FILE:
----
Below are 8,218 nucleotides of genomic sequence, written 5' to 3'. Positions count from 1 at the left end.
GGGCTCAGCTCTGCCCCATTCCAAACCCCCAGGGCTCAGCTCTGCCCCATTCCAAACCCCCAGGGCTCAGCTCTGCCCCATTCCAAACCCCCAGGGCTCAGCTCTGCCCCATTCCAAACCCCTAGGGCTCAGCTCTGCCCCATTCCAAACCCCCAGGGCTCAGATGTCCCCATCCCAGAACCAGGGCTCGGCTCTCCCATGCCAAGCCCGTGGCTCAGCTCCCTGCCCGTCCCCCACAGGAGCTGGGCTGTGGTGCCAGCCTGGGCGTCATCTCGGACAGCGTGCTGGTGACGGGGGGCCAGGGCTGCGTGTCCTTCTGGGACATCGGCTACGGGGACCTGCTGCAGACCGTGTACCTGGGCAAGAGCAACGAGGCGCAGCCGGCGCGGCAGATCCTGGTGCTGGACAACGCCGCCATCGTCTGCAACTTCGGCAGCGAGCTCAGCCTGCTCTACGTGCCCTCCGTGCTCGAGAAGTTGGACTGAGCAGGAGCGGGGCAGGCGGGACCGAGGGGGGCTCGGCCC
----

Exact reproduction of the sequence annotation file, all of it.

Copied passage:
Below are 8,218 nucleotides of genomic sequence, written 5' to 3'. Positions count from 1 at the left end.
GGGCTCAGCTCTGCCCCATTCCAAACCCCCAGGGCTCAGCTCTGCCCCATTCCAAACCCCCAGGGCTCAGCTCTGCCCCATTCCAAACCCCCAGGGCTCAGCTCTGCCCCATTCCAAACCCCTAGGGCTCAGCTCTGCCCCATTCCAAACCCCCAGGGCTCAGATGTCCCCATCCCAGAACCAGGGCTCGGCTCTCCCATGCCAAGCCCGTGGCTCAGCTCCCTGCCCGTCCCCCACAGGAGCTGGGCTGTGGTGCCAGCCTGGGCGTCATCTCGGACAGCGTGCTGGTGACGGGGGGCCAGGGCTGCGTGTCCTTCTGGGACATCGGCTACGGGGACCTGCTGCAGACCGTGTACCTGGGCAAGAGCAACGAGGCGCAGCCGGCGCGGCAGATCCTGGTGCTGGACAACGCCGCCATCGTCTGCAACTTCGGCAGCGAGCTCAGCCTGCTCTACGTGCCCTCCGTGCTCGAGAAGTTGGACTGAGCAGGAGCGGGGCAGGCGGGACCGAGGGGGGCTCGGCCC